Through review of the vital functions of the liver it is easily concluded that the mechanisms responsible for liver regeneration are a topic of ever increasing research. Furthermore, it is noted that larger studies with analysis of multiple prognostic factors and their subsequent interactions with each other is still needed to develop a more consistent outline that would aid in determining treatment routines.


Several preoperative prognostic indicators have been identified although few have been studied in conjunction with each other relative to significance. In the patient initially presenting with metastatic disease several factor should be considered. A low number of metastatic lesions is a positive indication for possibly curative hepatic resection. Medullary subtype carcinomas reportedly have better a prognosis compared with signet ring cell tumors, those with squamous cell differentiation, and those associated with Lynch syndrome. FLR volume plays a big role in deeming patients as surgical candidates for resection versus transplant. In preoperative planning, having a FLR of adequate size is a prominent positive preoperative factor. As is echoed in many of the reviews on this topic, the more functioning viable liver tissue a patient has to begin with, the better the overall prognosis for cure. The same can be said for cases that allow for immediate resection instead of utilization of radiofrequency ablation or chemotherapy preoperatively, which also signifies better preoperative imaging capabilities. The fact that chemotherapy may reduce the sensitivity of PET scans preoperatively may lead to additional studies needed in the future as more initially unresectable cases are converted to resectable cases using neoadjuvant chemotherapy and portal vein embolization. Adequate margin volumes will likely continue to be an area of research for years to come as surgical instruments continue to advance and surgeons continue to push the traditional limits. Smaller margins are becoming gradually more acceptable in such resections due to advances both in surgical equipment and intraoperative surgical technique. This will likely continue to be questioned on an ethical basis for what the standard of care should be since the ramifications of unequivocal surgical standards could lead to increased morbidity and mortality in this patient population. That increase could in turn cause a rise in legal cases of malpractice.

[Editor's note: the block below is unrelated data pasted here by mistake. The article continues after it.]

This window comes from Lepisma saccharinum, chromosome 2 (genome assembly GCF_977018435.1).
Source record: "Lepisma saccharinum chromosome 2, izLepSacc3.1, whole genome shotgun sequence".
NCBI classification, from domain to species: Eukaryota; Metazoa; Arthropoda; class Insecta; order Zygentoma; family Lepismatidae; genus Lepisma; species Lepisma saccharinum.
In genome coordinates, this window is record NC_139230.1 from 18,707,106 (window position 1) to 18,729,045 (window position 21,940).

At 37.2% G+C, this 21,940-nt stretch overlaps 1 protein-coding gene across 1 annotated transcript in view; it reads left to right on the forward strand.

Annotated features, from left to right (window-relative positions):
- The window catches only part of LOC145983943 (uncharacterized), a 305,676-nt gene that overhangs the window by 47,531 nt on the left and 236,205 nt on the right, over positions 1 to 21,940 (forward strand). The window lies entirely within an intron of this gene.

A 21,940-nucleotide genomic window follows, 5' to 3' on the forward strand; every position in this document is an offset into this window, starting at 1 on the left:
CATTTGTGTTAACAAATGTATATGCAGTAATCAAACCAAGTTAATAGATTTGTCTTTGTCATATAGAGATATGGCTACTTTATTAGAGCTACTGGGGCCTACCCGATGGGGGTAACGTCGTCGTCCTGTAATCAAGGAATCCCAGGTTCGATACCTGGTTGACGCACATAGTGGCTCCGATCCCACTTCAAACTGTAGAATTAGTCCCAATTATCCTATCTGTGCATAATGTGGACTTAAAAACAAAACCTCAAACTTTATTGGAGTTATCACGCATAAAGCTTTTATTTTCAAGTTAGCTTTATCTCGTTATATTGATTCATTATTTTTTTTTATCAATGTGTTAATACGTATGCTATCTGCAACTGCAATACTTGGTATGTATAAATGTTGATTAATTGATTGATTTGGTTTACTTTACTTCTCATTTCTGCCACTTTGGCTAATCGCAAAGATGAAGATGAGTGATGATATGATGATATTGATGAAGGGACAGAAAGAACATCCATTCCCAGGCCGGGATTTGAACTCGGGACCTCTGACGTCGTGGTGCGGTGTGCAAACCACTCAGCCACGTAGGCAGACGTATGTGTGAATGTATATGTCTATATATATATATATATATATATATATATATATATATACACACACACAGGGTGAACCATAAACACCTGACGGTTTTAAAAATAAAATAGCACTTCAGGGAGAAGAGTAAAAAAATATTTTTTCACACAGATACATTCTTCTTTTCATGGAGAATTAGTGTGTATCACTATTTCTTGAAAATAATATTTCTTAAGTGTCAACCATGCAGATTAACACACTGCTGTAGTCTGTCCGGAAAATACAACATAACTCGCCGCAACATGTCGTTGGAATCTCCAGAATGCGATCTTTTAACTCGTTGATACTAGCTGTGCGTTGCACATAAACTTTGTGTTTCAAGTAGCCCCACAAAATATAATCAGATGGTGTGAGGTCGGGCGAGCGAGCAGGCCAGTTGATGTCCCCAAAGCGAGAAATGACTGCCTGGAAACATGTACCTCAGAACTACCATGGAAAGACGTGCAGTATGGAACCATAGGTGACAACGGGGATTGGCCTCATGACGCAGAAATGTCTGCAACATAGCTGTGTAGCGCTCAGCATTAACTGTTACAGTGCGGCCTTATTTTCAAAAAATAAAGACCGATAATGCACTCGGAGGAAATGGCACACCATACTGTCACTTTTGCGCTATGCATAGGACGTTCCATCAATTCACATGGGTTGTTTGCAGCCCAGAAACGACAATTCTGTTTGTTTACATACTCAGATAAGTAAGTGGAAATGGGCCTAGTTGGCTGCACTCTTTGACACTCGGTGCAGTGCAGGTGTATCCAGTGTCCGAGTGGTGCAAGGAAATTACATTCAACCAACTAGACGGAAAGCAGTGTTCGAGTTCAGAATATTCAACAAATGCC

Low CEA levels before surgery is becoming more important as previously discussed, and presents a positive prognostic indication for surgical cure that should continue to be researched as this is a common test measured in this patient population that is relatively inexpensive. Conversion of nonsurgical cases into cases of cure via surgical resection with the initiation of chemotherapy treatments is an exciting transition in the overall care for metastatic CRC patients. The need for this conversion, however, means that such patients initially had higher risks for noncurative surgical results. Although this area has more to be discovered, if the degree of tumor regression following conversion therapy is a better prognostic indicator for cure; then perhaps more patients should be treated with chemotherapy even if they initially present with an unresectable metastasis. This transition to urging patients to undergo tough chemotherapy regimens may have ethical resistance as some patient’s value quality of life versus longevity of life. In addition, more patients undergoing chemotherapy would likely lead to higher medical bills for patients and insurance companies that could eventually become a theme in oncological care and lead to an overall increase in the price of health insurance for these patients. Such concerns should be considered in the progression of surgical treatment for CRC liver metastasis as it is the only present option to produce a survival plateau in these cases.

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The author declares that she has no financial conflict of interest with regard to the content of this report.

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The author declares that she has no financial conflict of interest with regard to the content of this report.

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The author declares that she has no financial conflict of interest with regard to the content of this report.


The author declares that she has no financial conflict of interest with regard to the content of this report.


The author is indebted to all family and friends who encouraged her to complete this work.


1. Venook A.Management of potentially resectable colorectal cancer liver metastases. 2016. Available at: Accessed November 1, 2016.
2. Compton C. Pathology and prognostic determinants of colorectal cancer. 2016. Available at: Accessed November 1, 2016.
3. Curley S, Barnett C, Abdalla E. Overview of hepatic resection. 2016. Available at: Accessed November 1, 2016.

Surgical oncology; Colorectal cancer; Liver metastasis; Surgical resection; Carcinoembryonic antigen; Future liver remnant; Preoperative evaluation; Portal vein embolization; Percutaneous radiofrequency ablation; Conversion therapy; Chemotherapy; Mismatch repair protein

Copyright © 2017 The Authors. Published by Wolters Kluwer Health, Inc. on behalf of IJS Publishing Group Ltd.